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Lethbridge Herald Newspaper Archives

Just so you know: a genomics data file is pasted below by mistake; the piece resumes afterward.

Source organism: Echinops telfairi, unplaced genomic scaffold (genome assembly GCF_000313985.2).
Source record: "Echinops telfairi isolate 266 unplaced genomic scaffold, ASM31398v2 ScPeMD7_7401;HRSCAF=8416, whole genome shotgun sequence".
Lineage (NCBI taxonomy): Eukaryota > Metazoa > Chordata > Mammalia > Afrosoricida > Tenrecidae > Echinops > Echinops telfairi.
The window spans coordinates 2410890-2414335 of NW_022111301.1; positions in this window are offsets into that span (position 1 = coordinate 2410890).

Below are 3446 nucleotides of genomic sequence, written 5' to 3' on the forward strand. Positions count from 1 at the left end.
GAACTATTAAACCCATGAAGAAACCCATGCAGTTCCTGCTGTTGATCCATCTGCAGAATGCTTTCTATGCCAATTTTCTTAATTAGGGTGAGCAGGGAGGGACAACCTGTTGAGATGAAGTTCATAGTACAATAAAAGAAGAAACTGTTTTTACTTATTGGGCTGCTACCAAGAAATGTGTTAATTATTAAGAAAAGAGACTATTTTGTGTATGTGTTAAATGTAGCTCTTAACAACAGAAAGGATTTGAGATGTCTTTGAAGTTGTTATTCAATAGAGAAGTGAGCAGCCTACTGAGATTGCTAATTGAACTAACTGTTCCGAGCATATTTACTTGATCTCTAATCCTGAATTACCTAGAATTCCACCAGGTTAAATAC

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Lethbridge Herald, The (Newspaper) - November 8, 1974, Lethbridge, Alberta Some officials claim Lethbridge growing 'overdoctored9 By GEORGE STEPHENSON Herald Staff Writer Lethbridge has more medical doctors per capita than any city in Alberta and some medical officials say the city is becoming "overdoctored." Dr. Robert Clark, executive director of the Alberta Medical Association, said Thursday he thinks there are more physicians in Lethbridge than necessary. The ratio of physicians to people in Lethbridge great- ly exceeds averages set down by groups such as the World Health Organization and federal department of health and welfare. These organizations say about one physician is need- ed for every 600 to 700 people, Dr. Clark explained. Lethbridge, with 104 physicians, has about one doctor for every 420 residents. ratio highest The only other city in Alberta with a ratio less than one to 525 is Edmonton which has about one physician for every 520 residents. Medicine Hat has the highest city ratio with one doctor for every 735 residents. But the figure for Edmonton and Lethbridge cannot be compared accurately, Dr Clark said, because Edmonton has many physicians in teaching positions with the medical faculty at the Univer- sity of Alberta "The situation in Edmonton is there is the medical faculty of about 200 to 300 he said in a telephone interview. "The main thing they do is teach, whereas in Lethbridge all doc- Almost medically saturated The executive director add- ed there is a trend in most walks of life to move to urban areas and medical graduates are not different. Calgary is attracting many physicians and is becoming more like Edmonton in that its medical faculty as well as general doctor population is increasing. There are 697 physicians registered in Calgary, figures from the medical association show Dr. Clark said although there is a trend to ur- banization, Lethbridge is close to being medically saturated. Rural MDs still too sparce Although the number of medical specialists in rural Alberta areas is growing, these areas still lag behind cities for physicians' services, an Alberta Medical Associa- tion official said Thursday. Dr. Robert Clark AMA ex- ecutive director, said rural medical service is still a concern of the association. Of Alberta's registered physicians only 518 are prac- tising outside the cities of Ed- monton, Calgary, Lethbridge. Red Deer, Medicine Hat and Grande Prairie. More than 50 per cent of all Alberta doctors, about practise in Edmonton and Calgary. About practise either in or within 35 miles of those two centres leaving 631 for the rest of the province. Dr. Clark said the level of care in rural areas should have increased in the past few years because of the increase in specialists in those areas. But cities are still attracting most medical graduates, he added. There is still deep concern over services provided to northern Alberta, he said. From Edmonton to the northern Alberta boundary only 117 physicians are prac- tising This compares with 215 physicians practising south of Calgary and practising from Calgary to Edmonton inclusive Northern area figures ex- amined by The Herald, from federal and provincial govern- menl and medical organizations, show there is about one physician for every 1.700 residents In the central part of the province there is about one physicians for every 625 people In the South there is about one physician for every 800 people In Southern Alberta there are 104 doctors practising in Lethbridge and 38 in Medicine Hal Lethbridge has the lowest doctor resident ratio of Alberta cities and Medicine Hat the highest Grande Praine has about one physician for every 650 residents but that city is still m need of specialist and sup- port services. Dr Clark said Problems arise in economics as well as in physician's practices when more than enough doctors are practising in one area, Dr. Clark said. "One problem that can arise is doctors may find it difficult to obtain hospital he said. Hospital privileges.obtained through application to the hospital staff and board, allow the physician to care for his patients who have been ad- mitted to hospital. Dr. Clark's concern in this area was shared by a medical committee from the two hospitals here which attempted last summer to restrict the size of the medical staffs to their current level. The general medical staff, at a meeting a few months later, decided against propos- ing the restrictions to the hospital board. Dr. Clark said another problem that could be ex- perienced is Lethbridge physicians' fees may start decreasing because of more competition and less volume. "This wouldn't be as big a problem if physicians' fees were keeping up with the cost of Dr Clark said. Doctors would not have to compete as much to keep their income the same. Coupled with this, however, is a side effect that could dis- suade physicians from coming to Lethbridge. As financial pressure increases on clinics the clinics will be less likely to hire more doctors. Dr. Clark explained. Whistlers shot at High River HIGH RIVER (Special) The shooting of eight whistler swans has been reported to the High River office of the Fish and Wildlife branch in the past two weeks, says wildlife officer Marvin Doran. Although the birds are a protected species, careless "sportsmen" have been tak- ing a heavy toll of the big birds and an all-out effort is being made to stop the shooting. Mr Doran says there is lit- tle excuse for mistaking the swans for wild geese. He says not only are they much bigger, but their ex- tremely long necks, snow- white feathers and unique whistling cry makes iden- tification quite obvious. The officer reminded hunters that killing of these birds is illegal. Anyone witnessing such shootings should try to get the vehicle licence number of the hunter and report it to the wildlife of- ficer, he said Date changed PINCHER CREEK ,'Special) The Alberta Ballet Company will perform here Jan. 27, 1975, and not early in November as previously expected. The time and place will be announced later District The LetKbttdge Herald Second Section Lethbridge, Alberta, Friday, November 8, 1974 Pages 17-32 At land use forum sparse crowd attends tors are available to the public." Taking 250 physicians from Emonton's registered physicians leaves that city with a ratio of about one doc- tor for every 630 residents. Calgary, which also has a university medical faculty, has an overall ratio of about one physician for every 650 residents. That ratio would increase slightly if only physicians in regular practice were included. However, Dr. Clark said, most ratios are based on the number of licensed physicians in a city and not strictly on those directly serving the public. Hutterite land, acreage growth discussed By RIC SWIHART Herald Staff Writer Too much and too little land highlighted they Lethbridge land use meeting Thursday when at sparse crowd lashed expan- sion of Hutterite colonies and argued pros and cons of allowing continued etf- pansion of small acreagf holdings in the province, j Sponsored by the Runil Education and ment Association for the Alberta Land Use Forum, the meeting was told the Alberta government doesn't have the faintest idea about future land purchases by Hutterites and the special Hutterite Liaison Committee is about "four months behind time." William Hoffarth of Car- mangay questioned a statistic presented at the meeting by Nick Agnew, information program co-ordinator from Calgary, who said Hutterites own or rent about acres of land, about 1.4 per cent of the total farmland in the province Mr. Hoffarth said the figure might be accurate up to May of this year but it doesn't take into consideration thousands of acres of land Hutterites farm under an agreement 6f sale. Mr. Hoffarth criticized the work of Arnold Platt, chairman of the liaison com- mittee, who he claims talks about future Hutterite colony expansion but "never gets there until the colony is set up." Ed Davidson questioned the use of rented land in the statistics, claiming nobody knows as property owners and Hutterites would never divulge how much land is be- ing farmed by Hutterites But Ben Nyhoff, agricultural fieldman for the County of Lethbridge, said he could tell within 80 or 90 per cent how much land Hutterites are renting from farmers The Southern Alberta Equestrian Council initiated discussion on small acreages, claiming the 80-acre size limit is wrong and should be abolished in most cases. Bill DesBarres of Lethbridge, president of the organization for horsemen representing 60 clubs in Southern Alberta, said a regulation limiting the size land can be subidivided to 80- acre parcels has the effect of influencing price so that new owners can't afford to farm it properly. He said the purpose of the regulation to protect produc- tive farmland is contradicted by affluent members of socie- ty who buy for speculation purposes and never intend to maintain viable food produc- tion Mr. Hoffarth suggested small acreages were okay as long as the land isn't ruined. Ben Loman of Picture Butte. a member of the board of directors for the Lethbridge Northern Irrigation District, said he doesn't oppose small acreages as long as they don't take irrigated land out of production. Mr. DesBarres said more than 10.000 amateur horse enthusiasts in Southern Alberta deserve formal recognition in the form of new systems of arteries to and from urban and rural centres, river valley corridors and scenic areas as wel? as equestrian centres strategically located. He said the horse enthusiasts don't want to infringe on agricultural land but would welcome abandoned government, railroad and utility rights of way, irriga- tion canal banks, highway ditches, fire and seismic roads, crown range and forest lands to provide natural horse trails that would be properly designated and signed Litter fighters Ever wonder how the grounds at the University of Lethbridge are kept so clean? It's no mystery to litter-mobile pilots Jacquie and Rick Shockley, part-time litter fighters and full-time university stu- dents. The mobiles, actually recreational vehicles adapted for grounds work by the university maintenance department, have been kept busy chasing paper, cardboard, plastic and other building materials blowing in from the West Lethbridge development. "It's been real bad tms fall, said a department official. He said the bug- gies are handy for grounds-keeping because the balloon tires don't damage the turf. The shoulder-level box at the rear is used for car- rying tools as well as full bags of litter and are placed high for vis- ibility. Economy's growth expected to slow Canada is not heading for a depression but there is a very real danger the rate of growth of the national economy may decline says the president of the Canadian Manufacturer's Association. Alberta will be sheltered to some extent from the effects of any recession by the current investment boom in the province, said Walter Lawson, vice-president of Domtar Packaging Ltd. of Montreal, in an interview. Mr. Lawson was in Lethbridge Thursday to meet local members of the CMA during a tour of the Prairie Provinces. The levels of government spending and rising labor costs point to a recession, he said. Mr Lawson said he hopes the new federal budget to be presented by Finance Minister John Turner Nov. 18 will be conservative and deflationary. It should contain provisions to restrain government spen- ding, one of the prime causes of inflation in our society, he said. The monetary supply has been entirely too expan- sionary and tighter control should be exercised even if it means still higher interest rates. Mr. Lawson added. "Which do you want higher interest rates or depreciation of the value of First fire hall now stands empty WALTER LAWSON your dollar? It's the saw-off you have to make." Mr. Lawson said he expects most of the provisions of the May budget that precipitated the July 8 federal election will be repeated in the new budget. The 64-year history of Lethbridge's first fire hall, Station No 1, came to an end Thursday as firemen wheeled their trucks and equipment out for the last time. The new Fire Hall No. 1 is located at 6th Avenue and 4th Street S. It will serve West Lethbridge as well as other parts of the city. Fire Inspector Doug Kometz said the old No. 1 sta- tion will be used as the alarm receiving centre for about six months until new equipment is set up at No. 2 "Then, the old hall will be completely closed down. What will happen to the building is hard to Mr. Kometz said. The No. 1 station, built in 1890 and expanded in 1910, housed the fire department, equipment and a team of horses, city hall and the police department. The Lethbridge fire depart- ment was organized as a volunteer brigade about 1886 under Chief Harry Moffat. Hand drawn equipment was the style then, but as the town grew the department grew. By 1903 horse-drawn equip- ment was being used. In 1903. Ab Humphries, the town's chief magistrate, took over the part-time job of fire chief He was followed in 1904 by Len Fowler, a blacksmith, who built the first hose wagon. Psst cans may harm environment By RUSSELL OUGHTRED Herald Staff Writer The Lethbridge housewife who sprays her hair to keep those loose ends in place or the Police Lake fisherman who holds the insects at bay with a shot from an aerosol can are contributing to a potential menace that is beginning to concern scientists Specialists in Canada and the United States are expressing concern that propellants used in aerosol cans are endangering human life by destroying the ozone layer around the earth. While death from skin cancer may appear far jemoved from a simple squirt of deodorant, hair spray or insecticide, recent findings by two American scientists show freon propellant in common aerosol bombs is speeding the breakdown of ozone in the earth's atmosphere Recent studies by atmospheric scientists Michael B McElroy and Steven C Wofsy, both of Harvard University, say if use of freon propellent continues to increase at the current rate of 21 per cent annually, the o7we layer will be depleted by sevai per cent in 10 years and 30 per cent in 20 vears Their findings have posed on ominous threat to the stability of the ozone layer lying from 10 to 30 miles above the earth's surface. A Sept. 26 article in the New York Times says "because certain wave lengths of traviuiet iignt from the sun break down molecules essential to life, it is believed that life not emerge until the development of the ozone layer in the earth's history. "The most prevalent concern is not for total loss of the ozone it is a fear of suf- ficient depletion to cause widespread skin cancer and other effects "Furthermore, because ultraviolet absorp- tion by ozone contributes substantially to up- per air heating, radical reduction of such heating could alter climates In 1971. American scientists estimated that chlorofluoromethanes. marketed as freon, were being released into the atmosphere at the rate of one million tons annually A recent article in the journal Nature says chemically- inert freon is six limes more harmful to ozone that nitnc oxides created by supersonic tran- sport planes and nuclear explosions Until now. atmospheric experts have concentrated research on the harmful effects to ozone from these oxides of nitrogen. Technically, ozone is a gas whose molecules have three oxygen atoms Or- dinary oxygen has two atoms. Nitric oxides" capture the free oxygen atoms needed to combine with oxygen aloft to produce ozone Freon has been shown to have a more harmful effect on ozone As sunlight breaks down freon. chlorine gas released in the process consumes the free oxygen atoms needed to build up ozone Freon is the trade name of duPont de Nemours Co but similar gases are manufactured by other petrochemical com- panies Freon and similar products are also widely used in refrigerators and air con- ditioners In response to recent warnings of danger from scientists, the Manufacturing Chemists Association in the U S has started studies on the gas In Canada. Dr H I Schiff of York Univer- sity has appealed to the federal government to fund research projects Dr Schiff has as yet received no assurances of money for research in this country ;